The story tells of the attraction of opposites and of a love doomed to fail - and yet be the one and only true love that will ever be known.
The treatment is restrained yet powerful. The language is lucid and flows well.
The reader is given a clear understanding of the thoughts, feelings and motivations of the protagonist. Even though the character is nothing like myself - nor anyone that I would want to be - I was caught up in his predicament and very much sympathised with him.
Bruce the son of an unsuccessful business man, is the world-weary narrator of this monologue about the eponymous Marisa, a girl he met and became fascinated with as a young man, but who obviously had little time for his advances. However he persists in his approaches, even after many years, during which time he marries Henrietta (Henry) and has a son, Bruce the Third, none of his family being given more than cursory attention.
Bruce’s story is an autumnal one, beginning when leaves are clogging the gutters, as he settles into describing the delapidated mansion that Marisa’s grandmother has left her. He seems to enjoy harping on wrecks and ruins, taking pains to illuminate the many flaws of this decaying property. Property, however, is something Bruce appreciates and he spends a small fortune in refurbishing the place, advising and supervising its conversion into rented apartments. Marisa, however, could care less about the windfall and even less it would appear about her devoted admirer, for she barely responds to his pursuit of her, disappearing abroad and showing contempt for Bruce’s commercial enterprises. Instead she invests in her own Rae Agency quite successfully it apprears, leaving her stolid admirer to trace her whereabouts on his computer and detail his underlings to glean information about her.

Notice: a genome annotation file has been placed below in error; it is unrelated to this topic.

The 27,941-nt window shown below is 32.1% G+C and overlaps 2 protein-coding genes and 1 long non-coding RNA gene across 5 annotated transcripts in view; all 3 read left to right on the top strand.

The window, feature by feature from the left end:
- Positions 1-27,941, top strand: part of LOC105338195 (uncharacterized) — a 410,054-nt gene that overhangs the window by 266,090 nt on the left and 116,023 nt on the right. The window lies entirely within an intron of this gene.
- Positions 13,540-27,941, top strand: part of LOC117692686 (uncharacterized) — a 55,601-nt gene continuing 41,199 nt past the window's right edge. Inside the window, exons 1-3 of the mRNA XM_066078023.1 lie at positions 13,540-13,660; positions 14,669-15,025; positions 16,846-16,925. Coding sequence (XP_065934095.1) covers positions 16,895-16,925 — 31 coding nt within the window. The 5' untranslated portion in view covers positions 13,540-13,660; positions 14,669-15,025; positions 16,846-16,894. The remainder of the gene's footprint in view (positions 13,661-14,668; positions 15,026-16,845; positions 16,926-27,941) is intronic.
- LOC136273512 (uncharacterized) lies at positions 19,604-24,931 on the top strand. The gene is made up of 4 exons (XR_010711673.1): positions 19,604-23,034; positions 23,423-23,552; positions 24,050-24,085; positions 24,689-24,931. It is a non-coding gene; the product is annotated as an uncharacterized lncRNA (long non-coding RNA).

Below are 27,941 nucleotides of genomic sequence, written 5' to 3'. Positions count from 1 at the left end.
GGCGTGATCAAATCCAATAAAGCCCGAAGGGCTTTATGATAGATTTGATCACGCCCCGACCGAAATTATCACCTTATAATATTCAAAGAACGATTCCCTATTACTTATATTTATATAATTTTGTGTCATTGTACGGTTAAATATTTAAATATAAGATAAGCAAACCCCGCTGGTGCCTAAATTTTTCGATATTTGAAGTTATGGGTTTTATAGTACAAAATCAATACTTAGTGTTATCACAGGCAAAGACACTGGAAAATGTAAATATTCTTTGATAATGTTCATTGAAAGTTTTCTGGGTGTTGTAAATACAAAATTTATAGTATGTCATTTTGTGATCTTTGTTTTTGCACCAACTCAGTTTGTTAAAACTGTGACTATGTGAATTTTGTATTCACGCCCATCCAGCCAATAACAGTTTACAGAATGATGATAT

Obviously the novel is about a clash of life styles, her art and his business interests forever highlighting the ever-expanding hiatus between them. His wife and young family, almost totally ignored in the book, are left trailing in the wake of Bruce’s pathetic fixation. The book recalled for me Charles Arrowby’s obsession with a childhood sweetheart in Iris Mudoch’s The Sea, The Sea! Charles, however, is more sympathetic, the gap between the protagonist and his idol being vast in a serio-comic way; Bruce, to be frank is a bit of a drag, looking back 25 years to what could never have worked. I’d like to know Henry’s take on her gloomy partner; at least she replaced Marisa’s self-portaits by Sisley reproductions.
…an extraordinarily mature and assured story. The narrative moves at a gentle pace, but carries the reader into an intricate psychological and profound journey that has similarities with early Hermann Hesse… Malcolm Stern, author Falling in Love/Staying in Love (Piatkus).